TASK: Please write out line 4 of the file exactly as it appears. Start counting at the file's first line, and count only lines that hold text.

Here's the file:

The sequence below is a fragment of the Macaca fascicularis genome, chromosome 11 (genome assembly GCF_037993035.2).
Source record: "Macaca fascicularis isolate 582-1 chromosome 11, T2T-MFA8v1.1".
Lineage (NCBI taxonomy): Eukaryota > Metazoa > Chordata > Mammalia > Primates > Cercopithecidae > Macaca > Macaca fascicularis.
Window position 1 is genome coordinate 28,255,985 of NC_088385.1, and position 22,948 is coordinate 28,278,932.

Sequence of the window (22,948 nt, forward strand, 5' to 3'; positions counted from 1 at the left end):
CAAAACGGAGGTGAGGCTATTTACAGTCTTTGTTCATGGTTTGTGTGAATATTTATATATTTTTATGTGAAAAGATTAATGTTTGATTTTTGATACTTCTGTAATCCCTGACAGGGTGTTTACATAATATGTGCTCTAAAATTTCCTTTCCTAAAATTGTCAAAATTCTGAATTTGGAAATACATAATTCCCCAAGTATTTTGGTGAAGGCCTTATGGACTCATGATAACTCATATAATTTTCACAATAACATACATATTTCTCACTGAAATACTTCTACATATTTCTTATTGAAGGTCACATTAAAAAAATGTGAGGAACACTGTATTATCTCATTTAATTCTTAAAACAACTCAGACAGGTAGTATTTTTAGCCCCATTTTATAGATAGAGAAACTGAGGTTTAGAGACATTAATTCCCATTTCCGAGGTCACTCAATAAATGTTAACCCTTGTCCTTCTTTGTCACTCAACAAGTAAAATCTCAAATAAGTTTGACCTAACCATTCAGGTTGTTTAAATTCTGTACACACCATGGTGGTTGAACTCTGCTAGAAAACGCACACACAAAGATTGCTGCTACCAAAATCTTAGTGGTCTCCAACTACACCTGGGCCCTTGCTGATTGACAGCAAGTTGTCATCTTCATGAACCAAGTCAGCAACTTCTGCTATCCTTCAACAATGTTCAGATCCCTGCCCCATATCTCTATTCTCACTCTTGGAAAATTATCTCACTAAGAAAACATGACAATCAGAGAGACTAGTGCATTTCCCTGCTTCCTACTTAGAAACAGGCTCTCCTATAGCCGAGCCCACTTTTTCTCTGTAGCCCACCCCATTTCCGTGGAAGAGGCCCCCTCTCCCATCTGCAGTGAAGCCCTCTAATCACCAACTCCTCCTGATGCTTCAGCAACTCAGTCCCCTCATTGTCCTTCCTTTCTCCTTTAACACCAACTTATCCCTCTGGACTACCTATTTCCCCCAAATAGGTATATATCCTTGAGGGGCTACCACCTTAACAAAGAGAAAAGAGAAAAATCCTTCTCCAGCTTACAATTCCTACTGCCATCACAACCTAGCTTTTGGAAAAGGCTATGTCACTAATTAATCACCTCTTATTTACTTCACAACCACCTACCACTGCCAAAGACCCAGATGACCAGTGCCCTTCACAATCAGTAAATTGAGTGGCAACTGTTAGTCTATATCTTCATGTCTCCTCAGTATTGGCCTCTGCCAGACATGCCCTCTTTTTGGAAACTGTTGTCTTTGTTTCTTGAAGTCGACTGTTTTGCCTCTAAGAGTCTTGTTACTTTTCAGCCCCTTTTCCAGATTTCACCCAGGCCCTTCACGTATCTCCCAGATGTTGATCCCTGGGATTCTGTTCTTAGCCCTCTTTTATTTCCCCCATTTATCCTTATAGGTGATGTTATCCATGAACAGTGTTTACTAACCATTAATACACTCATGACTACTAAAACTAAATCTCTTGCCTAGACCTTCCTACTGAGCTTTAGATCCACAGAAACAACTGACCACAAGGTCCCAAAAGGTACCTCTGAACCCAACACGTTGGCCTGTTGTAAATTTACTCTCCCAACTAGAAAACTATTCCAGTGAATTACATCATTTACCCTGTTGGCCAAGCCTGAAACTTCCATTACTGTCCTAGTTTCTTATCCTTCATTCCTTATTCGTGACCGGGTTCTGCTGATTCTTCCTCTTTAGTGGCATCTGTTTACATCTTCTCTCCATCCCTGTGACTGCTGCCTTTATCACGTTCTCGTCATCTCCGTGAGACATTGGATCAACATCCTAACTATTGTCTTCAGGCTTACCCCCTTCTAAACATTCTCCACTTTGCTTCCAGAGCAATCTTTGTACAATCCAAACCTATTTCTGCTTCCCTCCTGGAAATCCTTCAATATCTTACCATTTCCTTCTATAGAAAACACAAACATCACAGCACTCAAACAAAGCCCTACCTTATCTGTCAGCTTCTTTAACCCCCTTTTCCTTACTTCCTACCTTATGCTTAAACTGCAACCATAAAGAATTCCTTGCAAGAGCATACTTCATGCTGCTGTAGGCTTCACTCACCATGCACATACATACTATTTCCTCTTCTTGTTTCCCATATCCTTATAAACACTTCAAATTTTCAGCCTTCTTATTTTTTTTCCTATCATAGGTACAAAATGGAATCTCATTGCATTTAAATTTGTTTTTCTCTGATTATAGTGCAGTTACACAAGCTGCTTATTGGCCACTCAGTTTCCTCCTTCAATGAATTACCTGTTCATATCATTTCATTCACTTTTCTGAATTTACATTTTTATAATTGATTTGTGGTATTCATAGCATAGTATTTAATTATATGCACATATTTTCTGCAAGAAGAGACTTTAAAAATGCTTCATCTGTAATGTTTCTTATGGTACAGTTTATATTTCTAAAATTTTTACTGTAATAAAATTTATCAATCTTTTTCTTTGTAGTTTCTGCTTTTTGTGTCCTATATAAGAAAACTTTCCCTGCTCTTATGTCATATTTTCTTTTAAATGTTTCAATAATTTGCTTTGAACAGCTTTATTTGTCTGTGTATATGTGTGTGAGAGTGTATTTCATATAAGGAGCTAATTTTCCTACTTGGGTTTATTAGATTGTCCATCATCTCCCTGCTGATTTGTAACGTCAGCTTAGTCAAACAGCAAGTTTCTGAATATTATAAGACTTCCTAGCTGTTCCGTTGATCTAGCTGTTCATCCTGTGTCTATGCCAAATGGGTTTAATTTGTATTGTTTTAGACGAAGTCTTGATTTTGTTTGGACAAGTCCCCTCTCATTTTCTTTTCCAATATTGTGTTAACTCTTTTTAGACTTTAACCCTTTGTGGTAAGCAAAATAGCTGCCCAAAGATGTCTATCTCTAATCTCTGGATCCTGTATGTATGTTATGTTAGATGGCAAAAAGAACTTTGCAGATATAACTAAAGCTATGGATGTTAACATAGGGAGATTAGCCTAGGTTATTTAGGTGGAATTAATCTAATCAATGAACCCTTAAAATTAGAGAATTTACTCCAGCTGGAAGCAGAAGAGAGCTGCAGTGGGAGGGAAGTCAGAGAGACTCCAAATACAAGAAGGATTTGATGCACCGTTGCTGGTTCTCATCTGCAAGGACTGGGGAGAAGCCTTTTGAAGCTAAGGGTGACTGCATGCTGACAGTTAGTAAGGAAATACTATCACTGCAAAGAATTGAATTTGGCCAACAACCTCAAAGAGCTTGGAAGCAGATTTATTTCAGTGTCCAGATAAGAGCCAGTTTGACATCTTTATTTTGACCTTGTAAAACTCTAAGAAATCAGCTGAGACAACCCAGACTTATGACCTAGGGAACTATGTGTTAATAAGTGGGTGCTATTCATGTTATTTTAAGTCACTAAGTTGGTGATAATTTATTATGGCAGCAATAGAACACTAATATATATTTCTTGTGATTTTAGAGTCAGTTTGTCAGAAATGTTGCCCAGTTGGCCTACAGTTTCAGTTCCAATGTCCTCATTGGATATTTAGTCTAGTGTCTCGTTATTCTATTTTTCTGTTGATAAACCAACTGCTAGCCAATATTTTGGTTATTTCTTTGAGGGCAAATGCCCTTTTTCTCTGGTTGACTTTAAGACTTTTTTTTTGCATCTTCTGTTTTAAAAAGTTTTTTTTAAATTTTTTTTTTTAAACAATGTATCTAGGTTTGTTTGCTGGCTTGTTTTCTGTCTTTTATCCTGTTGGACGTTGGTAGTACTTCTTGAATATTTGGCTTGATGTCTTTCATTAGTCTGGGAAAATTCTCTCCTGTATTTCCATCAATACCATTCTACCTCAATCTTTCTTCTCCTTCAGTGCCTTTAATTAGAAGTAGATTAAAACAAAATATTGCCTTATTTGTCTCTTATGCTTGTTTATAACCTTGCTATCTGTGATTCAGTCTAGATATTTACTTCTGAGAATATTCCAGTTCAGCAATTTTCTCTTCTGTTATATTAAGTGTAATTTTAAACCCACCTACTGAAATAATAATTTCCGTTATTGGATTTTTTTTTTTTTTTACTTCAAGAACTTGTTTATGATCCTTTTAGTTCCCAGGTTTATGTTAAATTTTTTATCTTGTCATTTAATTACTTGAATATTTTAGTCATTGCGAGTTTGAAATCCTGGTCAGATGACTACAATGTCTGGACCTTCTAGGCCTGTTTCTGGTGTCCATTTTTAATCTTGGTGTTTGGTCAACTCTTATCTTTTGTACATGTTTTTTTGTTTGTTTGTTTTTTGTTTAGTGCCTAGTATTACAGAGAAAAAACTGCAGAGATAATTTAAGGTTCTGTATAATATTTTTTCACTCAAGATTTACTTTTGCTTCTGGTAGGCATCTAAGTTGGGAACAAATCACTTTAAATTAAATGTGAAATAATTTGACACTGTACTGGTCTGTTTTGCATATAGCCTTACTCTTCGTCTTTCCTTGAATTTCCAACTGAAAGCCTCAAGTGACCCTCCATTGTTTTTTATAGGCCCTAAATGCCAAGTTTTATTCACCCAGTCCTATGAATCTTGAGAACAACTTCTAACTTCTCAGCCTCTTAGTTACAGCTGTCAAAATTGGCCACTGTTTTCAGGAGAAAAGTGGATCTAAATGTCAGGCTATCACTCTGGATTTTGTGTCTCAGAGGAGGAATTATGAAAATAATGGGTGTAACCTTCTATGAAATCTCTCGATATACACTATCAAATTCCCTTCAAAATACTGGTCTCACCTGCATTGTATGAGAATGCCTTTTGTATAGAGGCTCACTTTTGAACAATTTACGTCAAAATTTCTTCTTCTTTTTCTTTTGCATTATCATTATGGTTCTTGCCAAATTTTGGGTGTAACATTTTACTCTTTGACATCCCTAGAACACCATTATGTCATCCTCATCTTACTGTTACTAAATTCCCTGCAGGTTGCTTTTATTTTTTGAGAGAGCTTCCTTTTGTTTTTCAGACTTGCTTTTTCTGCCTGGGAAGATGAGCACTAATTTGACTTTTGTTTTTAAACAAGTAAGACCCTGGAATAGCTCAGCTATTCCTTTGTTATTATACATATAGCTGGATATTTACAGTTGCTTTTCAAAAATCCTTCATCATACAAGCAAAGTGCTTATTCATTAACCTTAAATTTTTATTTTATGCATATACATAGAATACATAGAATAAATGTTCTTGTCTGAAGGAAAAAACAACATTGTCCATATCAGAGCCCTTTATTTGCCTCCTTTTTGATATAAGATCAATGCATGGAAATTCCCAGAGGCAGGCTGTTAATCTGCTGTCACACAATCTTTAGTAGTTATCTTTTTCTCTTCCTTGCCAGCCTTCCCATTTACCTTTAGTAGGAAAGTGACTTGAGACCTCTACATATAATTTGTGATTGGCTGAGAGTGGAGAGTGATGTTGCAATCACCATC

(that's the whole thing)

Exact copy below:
Window position 1 is genome coordinate 28,255,985 of NC_088385.1, and position 22,948 is coordinate 28,278,932.